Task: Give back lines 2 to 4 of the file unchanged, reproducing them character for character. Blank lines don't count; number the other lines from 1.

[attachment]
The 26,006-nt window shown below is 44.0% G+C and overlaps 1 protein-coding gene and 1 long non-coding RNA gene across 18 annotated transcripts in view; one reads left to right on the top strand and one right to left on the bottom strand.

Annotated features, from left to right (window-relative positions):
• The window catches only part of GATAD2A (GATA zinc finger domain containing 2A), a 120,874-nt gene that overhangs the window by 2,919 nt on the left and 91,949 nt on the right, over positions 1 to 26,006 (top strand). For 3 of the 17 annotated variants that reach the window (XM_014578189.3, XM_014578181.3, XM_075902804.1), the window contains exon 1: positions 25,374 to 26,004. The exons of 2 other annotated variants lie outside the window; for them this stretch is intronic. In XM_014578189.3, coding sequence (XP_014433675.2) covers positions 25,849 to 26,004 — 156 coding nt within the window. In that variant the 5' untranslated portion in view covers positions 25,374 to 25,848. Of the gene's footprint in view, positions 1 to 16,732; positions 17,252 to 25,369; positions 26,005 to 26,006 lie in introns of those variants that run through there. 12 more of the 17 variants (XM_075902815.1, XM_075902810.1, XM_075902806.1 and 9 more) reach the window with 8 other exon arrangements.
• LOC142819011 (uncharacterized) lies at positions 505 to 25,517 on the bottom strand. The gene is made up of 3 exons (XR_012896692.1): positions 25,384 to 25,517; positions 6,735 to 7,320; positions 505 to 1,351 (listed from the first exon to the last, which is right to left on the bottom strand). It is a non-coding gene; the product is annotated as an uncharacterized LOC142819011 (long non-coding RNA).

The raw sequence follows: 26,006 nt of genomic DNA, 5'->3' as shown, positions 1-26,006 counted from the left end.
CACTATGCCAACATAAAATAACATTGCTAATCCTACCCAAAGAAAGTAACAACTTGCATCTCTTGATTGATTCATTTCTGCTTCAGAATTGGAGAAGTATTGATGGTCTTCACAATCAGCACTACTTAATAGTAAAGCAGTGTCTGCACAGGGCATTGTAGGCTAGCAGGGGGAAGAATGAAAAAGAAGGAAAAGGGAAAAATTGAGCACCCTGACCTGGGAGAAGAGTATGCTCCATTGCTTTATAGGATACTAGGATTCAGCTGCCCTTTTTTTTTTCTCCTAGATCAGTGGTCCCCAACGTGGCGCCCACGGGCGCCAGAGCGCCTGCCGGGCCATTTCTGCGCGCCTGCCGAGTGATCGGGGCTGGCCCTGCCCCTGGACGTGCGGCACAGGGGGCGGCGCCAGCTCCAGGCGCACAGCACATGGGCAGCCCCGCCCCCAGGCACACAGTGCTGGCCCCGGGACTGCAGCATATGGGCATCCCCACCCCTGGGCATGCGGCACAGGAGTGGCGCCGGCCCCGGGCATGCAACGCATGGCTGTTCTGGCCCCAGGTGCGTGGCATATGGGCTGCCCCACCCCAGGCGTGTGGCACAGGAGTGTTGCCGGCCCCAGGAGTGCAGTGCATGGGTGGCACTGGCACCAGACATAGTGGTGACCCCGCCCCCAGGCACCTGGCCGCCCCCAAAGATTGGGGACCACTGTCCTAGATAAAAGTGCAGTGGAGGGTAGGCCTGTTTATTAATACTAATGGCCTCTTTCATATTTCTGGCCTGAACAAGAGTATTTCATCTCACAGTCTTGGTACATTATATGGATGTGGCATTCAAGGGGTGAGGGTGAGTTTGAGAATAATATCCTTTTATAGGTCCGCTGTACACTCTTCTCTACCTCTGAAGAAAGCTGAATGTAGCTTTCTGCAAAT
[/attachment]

Annotated features, from left to right (window-relative positions):
• The window catches only part of GATAD2A (GATA zinc finger domain containing 2A), a 120,874-nt gene that overhangs the window by 2,919 nt on the left and 91,949 nt on the right, over positions 1 to 26,006 (top strand). For 3 of the 17 annotated variants that reach the window (XM_014578189.3, XM_014578181.3, XM_075902804.1), the window contains exon 1: positions 25,374 to 26,004. The exons of 2 other annotated variants lie outside the window; for them this stretch is intronic. In XM_014578189.3, coding sequence (XP_014433675.2) covers positions 25,849 to 26,004 — 156 coding nt within the window. In that variant the 5' untranslated portion in view covers positions 25,374 to 25,848. Of the gene's footprint in view, positions 1 to 16,732; positions 17,252 to 25,369; positions 26,005 to 26,006 lie in introns of those variants that run through there. 12 more of the 17 variants (XM_075902815.1, XM_075902810.1, XM_075902806.1 and 9 more) reach the window with 8 other exon arrangements.
• LOC142819011 (uncharacterized) lies at positions 505 to 25,517 on the bottom strand. The gene is made up of 3 exons (XR_012896692.1): positions 25,384 to 25,517; positions 6,735 to 7,320; positions 505 to 1,351 (listed from the first exon to the last, which is right to left on the bottom strand). It is a non-coding gene; the product is annotated as an uncharacterized LOC142819011 (long non-coding RNA).